Many of us are unaware of the damage these accidents inflict because we never hear enough information surrounding these crashes. So, we all move on with our lives as if their injuries and lives are just the collateral damage of the convenience our transportation systems offer. I find this heartbreaking and perplexing at the same time.
What is the most concerning VRU vs. motor vehicle trend you’ve seen?
The number one trend I have seen lately is motorists drive too fast and don’t pay attention. And unfortunately, every single one of us is guilty of this behavior. When it comes to judging bicyclists’ actions, it’s much easier to do because bicyclists are not hidden inside steel cages like motorists are. Just because we don’t see motorists’ bad behavior doesn’t mean they are right to quickly judge bicyclists when they do something considered in the sphere of “bad behavior” on the road.
I encourage us all to take a step back from the situation, see both sides, and be less hasty in our judgments of one another. Because what we are doing now, hating bicyclists’ bad behaviors without looking at both sides of the coin, isn’t helping us improve the safety of our roads. If individuals/organizations feel there are issues not being addressed, take action, and get involved. Call an advocacy group, and offer to help, promote, or sponsor if you wish for change to ultimately happen. Advocate for the separation of our roads facilities, so bicyclists and motorists no longer have to share the streets. Vision Zero cities and advocates need our help with this arduous task, here in Idaho and everywhere else across the country.
Decreasing Vehicle Dominance on Our Roads 1:1
According to Idaho’s Driver Age and Crash Involvement report, “Drivers, ages 19 and under, were involved in 2.1 times as many fatal or injury traffic crashes as expected. This age group comprised 5.9% of all licensed drivers and accounted for 12.5% of drivers in fatal & injury crashes. Drivers, ages 20 to 24, were involved in 1.6 times as many fatal or injury crashes as expected. Young drivers continue to be over-involved in crashes.”
In a perfect world, I would take everyone, especially our younger drivers, bicycling so that they can experience how dangerous our streets are outside of cars, and how convenient it is not to use a motor vehicle to get to every destination around town.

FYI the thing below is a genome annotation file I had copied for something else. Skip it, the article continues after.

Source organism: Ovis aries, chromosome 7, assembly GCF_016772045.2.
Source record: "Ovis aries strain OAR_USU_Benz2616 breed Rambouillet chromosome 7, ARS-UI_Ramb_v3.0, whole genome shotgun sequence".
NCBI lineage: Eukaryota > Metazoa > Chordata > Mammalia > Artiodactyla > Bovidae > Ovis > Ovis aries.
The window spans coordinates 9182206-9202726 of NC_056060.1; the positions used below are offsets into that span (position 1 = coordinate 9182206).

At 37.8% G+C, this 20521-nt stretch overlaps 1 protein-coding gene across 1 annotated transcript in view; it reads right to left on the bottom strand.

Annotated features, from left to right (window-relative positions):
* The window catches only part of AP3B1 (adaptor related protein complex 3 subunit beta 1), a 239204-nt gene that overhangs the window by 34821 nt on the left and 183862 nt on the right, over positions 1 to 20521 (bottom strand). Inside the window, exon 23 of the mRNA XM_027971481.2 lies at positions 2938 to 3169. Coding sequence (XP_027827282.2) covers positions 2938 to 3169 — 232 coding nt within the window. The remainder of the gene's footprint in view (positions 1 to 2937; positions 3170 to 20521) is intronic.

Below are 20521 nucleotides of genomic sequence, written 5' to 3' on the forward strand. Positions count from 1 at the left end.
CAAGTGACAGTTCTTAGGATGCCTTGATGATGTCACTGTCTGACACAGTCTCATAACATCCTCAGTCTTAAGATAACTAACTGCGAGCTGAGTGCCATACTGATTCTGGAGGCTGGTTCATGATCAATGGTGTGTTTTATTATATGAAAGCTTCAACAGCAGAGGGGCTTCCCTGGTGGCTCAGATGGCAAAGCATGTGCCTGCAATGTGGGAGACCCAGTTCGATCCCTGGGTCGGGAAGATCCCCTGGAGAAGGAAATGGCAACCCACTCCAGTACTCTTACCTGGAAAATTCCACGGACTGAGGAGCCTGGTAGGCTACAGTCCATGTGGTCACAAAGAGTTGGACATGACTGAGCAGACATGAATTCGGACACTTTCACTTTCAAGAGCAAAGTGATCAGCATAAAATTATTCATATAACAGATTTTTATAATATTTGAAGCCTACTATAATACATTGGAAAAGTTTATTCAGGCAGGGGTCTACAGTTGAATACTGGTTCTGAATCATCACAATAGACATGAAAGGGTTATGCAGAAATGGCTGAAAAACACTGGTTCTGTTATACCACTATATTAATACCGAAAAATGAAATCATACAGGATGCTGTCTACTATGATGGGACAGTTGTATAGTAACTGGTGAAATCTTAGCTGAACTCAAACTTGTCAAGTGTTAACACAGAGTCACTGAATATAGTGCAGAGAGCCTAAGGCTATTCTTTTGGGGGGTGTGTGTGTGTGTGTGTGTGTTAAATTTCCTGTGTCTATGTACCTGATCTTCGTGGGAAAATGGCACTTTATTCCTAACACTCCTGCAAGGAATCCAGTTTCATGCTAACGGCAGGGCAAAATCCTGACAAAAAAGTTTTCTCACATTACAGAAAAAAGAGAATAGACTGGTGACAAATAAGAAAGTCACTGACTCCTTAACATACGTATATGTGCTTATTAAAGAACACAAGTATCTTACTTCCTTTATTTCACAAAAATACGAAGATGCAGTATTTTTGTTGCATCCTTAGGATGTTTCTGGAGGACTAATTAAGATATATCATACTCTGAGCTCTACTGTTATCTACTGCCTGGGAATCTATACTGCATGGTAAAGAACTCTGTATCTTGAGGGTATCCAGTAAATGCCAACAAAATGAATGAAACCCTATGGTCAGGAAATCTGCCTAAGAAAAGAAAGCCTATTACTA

It is liberating to ride up to a restaurant, lock your bike directly out front and simply walking inside, instead of having to drive around looking for parking. People don’t realize how easy and quick traveling without a car can be until they experience it firsthand. People forget how great walking and bicycling instead of driving would be for staying healthy, warding off diabetes, weight control, and other chronic diseases. People don’t know how much of a stress relief walking, and bicycling can be for your body at the end of the day, not to mention how much it drastically improves mood before even stepping in the door.
If we could help more people to understand this and encouraged others to take ownership of the part we all play in the problem, we’d advocate together for better planning, improved infrastructure and changes in policy, and be successful.
On March 3rd, 2020, the Boise city council passed a hands-free ordinance, which will be in effect this June 2020. Before June, the Boise Police Department will begin education efforts with traffic notices, billboards, and issuing warnings to distracted drivers to spread the word about the ordinance (Nina Schaeffer, Boise Bicycle Project).
In other news, on Thursday, May 21st, 2020, the Idaho Walk Bike Summit is being held at the Idaho State Capital. The Summit is a one-day event featuring Caldwell Mayor Garret Nancolas as a keynote speaker, with panel discussions, workshops, mobile (walk and bike) tours, meet and greets, among others.
Register today to join fellow advocates, transportation professionals, city staff, health experts, and many others for a day of learning, networking, and connecting. We hope you can join us!
Special thanks to Cynthia Gibson, Executive Director at Idaho Walk Bike Alliance, for your contribution to the PRECO blog and for your continued efforts in road safety.
About Idaho Walk Bike Alliance:
Our mission is to promote walking, bicycling, and other forms of human-powered transportation as healthy, sustainable, reliable and viable options for all Idahoans. My job is to fundraise, build membership, network, write grants, thank our donors, follow important transportation legislation, and be a voice for bikers and walkers throughout Idaho to feel safe while commuting.